The aftermath of the devastating earthquake and tsunami in Japan has resulted in a precipitous drop in demand from one of the world’s major users of rare earths. As a result, analysts report rare earth prices may ease temporarily.
Over the long term, however, rare earth prices are heading higher, as global demand trumps supply over the coming years. Rare earths are essential components of devices ranging from wind turbines to smart phones. China now controls nearly 95% of rare earth production. However, Chinese reserves account for only one-third of total global reserves. Over the long term, China may become a net rare earth importer as its domestic demand increases.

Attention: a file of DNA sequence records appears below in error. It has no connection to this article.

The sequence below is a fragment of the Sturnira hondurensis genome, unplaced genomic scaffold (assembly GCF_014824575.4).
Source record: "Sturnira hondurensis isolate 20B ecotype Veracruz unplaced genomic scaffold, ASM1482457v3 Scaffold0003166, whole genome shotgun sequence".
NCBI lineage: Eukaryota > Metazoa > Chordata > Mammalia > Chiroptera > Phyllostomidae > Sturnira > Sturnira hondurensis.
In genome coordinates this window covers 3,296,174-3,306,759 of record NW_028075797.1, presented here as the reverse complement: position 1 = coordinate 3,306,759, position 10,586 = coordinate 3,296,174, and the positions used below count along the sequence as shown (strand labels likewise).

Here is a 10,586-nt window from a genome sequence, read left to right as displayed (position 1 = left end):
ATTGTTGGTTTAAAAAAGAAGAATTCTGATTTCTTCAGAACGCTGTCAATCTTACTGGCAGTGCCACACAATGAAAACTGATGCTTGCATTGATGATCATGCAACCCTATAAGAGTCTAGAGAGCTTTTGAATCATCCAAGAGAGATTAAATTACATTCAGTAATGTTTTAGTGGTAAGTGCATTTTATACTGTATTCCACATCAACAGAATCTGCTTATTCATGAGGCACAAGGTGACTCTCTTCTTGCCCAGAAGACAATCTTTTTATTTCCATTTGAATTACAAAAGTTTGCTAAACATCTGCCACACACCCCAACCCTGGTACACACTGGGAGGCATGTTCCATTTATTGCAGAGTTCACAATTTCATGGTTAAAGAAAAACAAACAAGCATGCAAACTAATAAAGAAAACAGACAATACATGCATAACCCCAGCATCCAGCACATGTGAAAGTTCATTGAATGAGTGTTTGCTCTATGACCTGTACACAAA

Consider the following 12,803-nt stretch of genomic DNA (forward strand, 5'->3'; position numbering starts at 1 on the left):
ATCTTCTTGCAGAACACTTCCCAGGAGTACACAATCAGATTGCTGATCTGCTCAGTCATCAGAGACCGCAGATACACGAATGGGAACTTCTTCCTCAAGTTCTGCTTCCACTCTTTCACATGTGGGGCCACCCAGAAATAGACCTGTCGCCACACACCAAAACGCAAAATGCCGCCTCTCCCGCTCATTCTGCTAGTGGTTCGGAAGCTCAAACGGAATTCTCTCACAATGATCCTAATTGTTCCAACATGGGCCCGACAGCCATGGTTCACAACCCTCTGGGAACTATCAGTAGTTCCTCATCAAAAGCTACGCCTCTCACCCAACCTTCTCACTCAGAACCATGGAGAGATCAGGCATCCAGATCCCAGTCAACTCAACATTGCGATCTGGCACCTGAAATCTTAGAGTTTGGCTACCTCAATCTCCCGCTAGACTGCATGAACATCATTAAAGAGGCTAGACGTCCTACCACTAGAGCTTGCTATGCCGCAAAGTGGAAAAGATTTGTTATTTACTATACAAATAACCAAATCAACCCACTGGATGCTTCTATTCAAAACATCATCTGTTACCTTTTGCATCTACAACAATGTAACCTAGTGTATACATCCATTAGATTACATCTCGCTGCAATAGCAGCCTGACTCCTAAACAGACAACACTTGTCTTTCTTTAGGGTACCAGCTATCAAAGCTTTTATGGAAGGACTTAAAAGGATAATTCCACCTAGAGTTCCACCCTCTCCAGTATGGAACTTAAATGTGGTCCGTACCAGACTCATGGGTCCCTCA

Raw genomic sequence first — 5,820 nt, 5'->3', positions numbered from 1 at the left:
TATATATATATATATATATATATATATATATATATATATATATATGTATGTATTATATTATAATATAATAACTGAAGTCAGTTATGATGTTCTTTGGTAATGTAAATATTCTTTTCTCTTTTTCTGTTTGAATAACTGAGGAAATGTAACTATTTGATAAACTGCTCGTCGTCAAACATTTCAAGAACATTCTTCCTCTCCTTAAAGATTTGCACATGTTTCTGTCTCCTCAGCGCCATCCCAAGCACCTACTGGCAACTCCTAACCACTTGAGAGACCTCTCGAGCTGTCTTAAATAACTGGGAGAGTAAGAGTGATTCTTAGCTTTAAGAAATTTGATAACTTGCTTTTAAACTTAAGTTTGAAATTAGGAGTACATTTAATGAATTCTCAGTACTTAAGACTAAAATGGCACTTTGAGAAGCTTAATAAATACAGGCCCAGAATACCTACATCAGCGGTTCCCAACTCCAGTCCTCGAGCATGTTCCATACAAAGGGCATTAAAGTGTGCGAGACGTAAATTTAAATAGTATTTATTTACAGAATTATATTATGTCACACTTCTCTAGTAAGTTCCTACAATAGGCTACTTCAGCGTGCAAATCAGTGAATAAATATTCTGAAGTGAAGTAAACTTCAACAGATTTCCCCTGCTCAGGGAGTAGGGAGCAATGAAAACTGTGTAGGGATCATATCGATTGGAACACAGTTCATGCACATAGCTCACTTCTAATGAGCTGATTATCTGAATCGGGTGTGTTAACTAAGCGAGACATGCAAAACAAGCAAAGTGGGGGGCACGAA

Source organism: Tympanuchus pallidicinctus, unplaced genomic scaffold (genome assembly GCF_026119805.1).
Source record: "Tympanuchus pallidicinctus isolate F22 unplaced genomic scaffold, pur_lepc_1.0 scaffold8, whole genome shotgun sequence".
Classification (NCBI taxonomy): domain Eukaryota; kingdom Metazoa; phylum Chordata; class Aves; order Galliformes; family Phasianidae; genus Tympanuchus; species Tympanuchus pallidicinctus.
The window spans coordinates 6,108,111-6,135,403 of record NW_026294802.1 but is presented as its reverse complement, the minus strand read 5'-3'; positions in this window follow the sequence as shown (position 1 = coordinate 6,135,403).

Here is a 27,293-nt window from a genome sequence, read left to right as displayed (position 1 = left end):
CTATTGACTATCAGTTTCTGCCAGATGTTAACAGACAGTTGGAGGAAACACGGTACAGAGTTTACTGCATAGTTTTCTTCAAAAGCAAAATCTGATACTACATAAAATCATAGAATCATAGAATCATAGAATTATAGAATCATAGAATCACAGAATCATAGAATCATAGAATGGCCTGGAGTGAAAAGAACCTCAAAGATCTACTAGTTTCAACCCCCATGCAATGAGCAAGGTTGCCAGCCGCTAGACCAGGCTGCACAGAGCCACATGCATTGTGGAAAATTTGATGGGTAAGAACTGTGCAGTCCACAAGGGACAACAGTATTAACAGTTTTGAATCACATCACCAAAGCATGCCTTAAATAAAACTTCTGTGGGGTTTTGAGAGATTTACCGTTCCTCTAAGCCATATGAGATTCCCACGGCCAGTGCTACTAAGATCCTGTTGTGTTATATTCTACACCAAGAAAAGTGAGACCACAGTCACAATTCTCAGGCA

In fact, a new refining operation in Malaysia currently under construction by Australian mining company Lynas may give China a run for its money in the rare earth market. Upon completion, the new plant on the eastern coast of Malaysia may be capable of processing about 11,000 tons of rare earth oxides a year; potentially meeting one third of total global rare earth demand in as little as two years.